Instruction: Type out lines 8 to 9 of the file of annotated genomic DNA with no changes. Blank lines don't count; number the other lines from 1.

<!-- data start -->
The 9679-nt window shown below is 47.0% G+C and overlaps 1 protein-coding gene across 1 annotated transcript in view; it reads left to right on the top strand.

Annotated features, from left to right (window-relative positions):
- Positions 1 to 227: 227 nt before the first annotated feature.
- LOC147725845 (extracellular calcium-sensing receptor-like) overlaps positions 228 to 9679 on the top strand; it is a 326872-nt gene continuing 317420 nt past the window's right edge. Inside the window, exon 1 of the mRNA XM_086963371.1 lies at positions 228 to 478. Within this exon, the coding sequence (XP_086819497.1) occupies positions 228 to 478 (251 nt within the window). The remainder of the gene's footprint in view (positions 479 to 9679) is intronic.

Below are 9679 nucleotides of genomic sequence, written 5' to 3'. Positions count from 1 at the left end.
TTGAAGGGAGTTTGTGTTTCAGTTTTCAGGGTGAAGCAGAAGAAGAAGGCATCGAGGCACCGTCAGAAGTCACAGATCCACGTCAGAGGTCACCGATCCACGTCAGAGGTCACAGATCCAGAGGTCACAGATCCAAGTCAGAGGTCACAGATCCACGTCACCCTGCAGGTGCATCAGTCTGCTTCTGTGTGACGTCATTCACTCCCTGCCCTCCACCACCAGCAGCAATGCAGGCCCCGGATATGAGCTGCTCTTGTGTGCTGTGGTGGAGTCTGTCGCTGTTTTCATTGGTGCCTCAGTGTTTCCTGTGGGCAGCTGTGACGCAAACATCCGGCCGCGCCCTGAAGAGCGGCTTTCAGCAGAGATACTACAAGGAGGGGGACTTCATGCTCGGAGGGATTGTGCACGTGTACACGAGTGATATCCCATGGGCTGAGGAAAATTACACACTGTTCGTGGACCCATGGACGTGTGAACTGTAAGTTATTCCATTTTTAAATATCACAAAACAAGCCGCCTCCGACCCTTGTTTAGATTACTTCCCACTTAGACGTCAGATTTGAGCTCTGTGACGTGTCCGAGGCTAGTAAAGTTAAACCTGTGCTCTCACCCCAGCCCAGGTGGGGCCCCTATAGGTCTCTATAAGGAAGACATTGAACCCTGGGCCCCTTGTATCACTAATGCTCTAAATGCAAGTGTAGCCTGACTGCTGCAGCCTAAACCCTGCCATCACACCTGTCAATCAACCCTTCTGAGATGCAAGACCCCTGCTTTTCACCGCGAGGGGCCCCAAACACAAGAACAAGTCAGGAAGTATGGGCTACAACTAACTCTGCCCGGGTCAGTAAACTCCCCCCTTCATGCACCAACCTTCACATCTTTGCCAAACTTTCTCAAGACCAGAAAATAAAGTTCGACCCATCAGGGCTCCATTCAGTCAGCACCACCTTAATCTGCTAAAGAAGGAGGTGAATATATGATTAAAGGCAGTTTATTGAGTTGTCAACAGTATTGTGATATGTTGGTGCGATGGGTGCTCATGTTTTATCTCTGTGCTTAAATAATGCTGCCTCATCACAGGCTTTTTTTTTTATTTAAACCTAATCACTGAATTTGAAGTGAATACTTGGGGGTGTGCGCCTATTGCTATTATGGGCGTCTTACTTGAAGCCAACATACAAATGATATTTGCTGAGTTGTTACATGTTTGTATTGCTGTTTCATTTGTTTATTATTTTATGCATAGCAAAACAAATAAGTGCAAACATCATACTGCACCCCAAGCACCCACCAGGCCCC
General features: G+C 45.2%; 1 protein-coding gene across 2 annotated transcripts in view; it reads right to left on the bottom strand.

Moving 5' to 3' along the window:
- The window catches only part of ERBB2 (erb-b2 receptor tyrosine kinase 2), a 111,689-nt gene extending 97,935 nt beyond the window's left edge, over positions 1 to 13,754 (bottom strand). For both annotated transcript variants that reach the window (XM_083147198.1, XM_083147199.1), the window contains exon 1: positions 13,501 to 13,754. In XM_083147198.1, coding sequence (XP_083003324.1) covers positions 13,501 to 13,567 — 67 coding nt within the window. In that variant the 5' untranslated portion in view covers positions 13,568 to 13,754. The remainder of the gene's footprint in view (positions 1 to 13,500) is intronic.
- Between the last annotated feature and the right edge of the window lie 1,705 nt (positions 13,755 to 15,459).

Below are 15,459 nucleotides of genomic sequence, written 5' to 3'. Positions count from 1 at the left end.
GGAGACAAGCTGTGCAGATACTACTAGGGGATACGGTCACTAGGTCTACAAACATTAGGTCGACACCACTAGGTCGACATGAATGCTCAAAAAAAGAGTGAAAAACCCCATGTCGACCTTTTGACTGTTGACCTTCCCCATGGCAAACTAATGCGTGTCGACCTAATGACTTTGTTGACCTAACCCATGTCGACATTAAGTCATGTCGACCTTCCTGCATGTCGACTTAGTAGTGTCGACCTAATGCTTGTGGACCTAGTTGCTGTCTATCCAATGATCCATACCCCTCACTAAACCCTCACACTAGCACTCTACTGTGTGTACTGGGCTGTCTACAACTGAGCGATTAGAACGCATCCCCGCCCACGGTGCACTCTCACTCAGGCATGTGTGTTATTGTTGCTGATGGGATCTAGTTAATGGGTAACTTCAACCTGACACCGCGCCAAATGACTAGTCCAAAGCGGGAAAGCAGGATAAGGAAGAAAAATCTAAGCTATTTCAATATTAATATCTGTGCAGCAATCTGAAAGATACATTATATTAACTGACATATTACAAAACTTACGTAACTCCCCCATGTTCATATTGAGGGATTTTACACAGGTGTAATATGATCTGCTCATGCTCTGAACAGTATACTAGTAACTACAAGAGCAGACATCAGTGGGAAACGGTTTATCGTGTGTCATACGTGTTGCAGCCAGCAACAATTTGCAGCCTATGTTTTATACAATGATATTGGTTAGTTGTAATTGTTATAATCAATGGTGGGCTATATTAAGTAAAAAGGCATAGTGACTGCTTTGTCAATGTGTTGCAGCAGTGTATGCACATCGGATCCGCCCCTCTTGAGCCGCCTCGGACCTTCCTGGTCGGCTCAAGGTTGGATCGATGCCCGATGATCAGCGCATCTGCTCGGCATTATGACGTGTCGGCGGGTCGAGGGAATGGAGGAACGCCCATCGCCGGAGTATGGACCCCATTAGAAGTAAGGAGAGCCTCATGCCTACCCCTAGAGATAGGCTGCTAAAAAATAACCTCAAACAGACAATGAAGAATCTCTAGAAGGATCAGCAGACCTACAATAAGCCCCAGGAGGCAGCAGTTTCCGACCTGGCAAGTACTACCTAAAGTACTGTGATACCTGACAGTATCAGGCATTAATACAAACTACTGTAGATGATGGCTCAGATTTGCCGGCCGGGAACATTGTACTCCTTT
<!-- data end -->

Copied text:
Moving 5' to 3' along the window:
- The window catches only part of ERBB2 (erb-b2 receptor tyrosine kinase 2), a 111,689-nt gene extending 97,935 nt beyond the window's left edge, over positions 1 to 13,754 (bottom strand). For both annotated transcript variants that reach the window (XM_083147198.1, XM_083147199.1), the window contains exon 1: positions 13,501 to 13,754. In XM_083147198.1, coding sequence (XP_083003324.1) covers positions 13,501 to 13,567 — 67 coding nt within the window. In that variant the 5' untranslated portion in view covers positions 13,568 to 13,754. The remainder of the gene's footprint in view (positions 1 to 13,500) is intronic.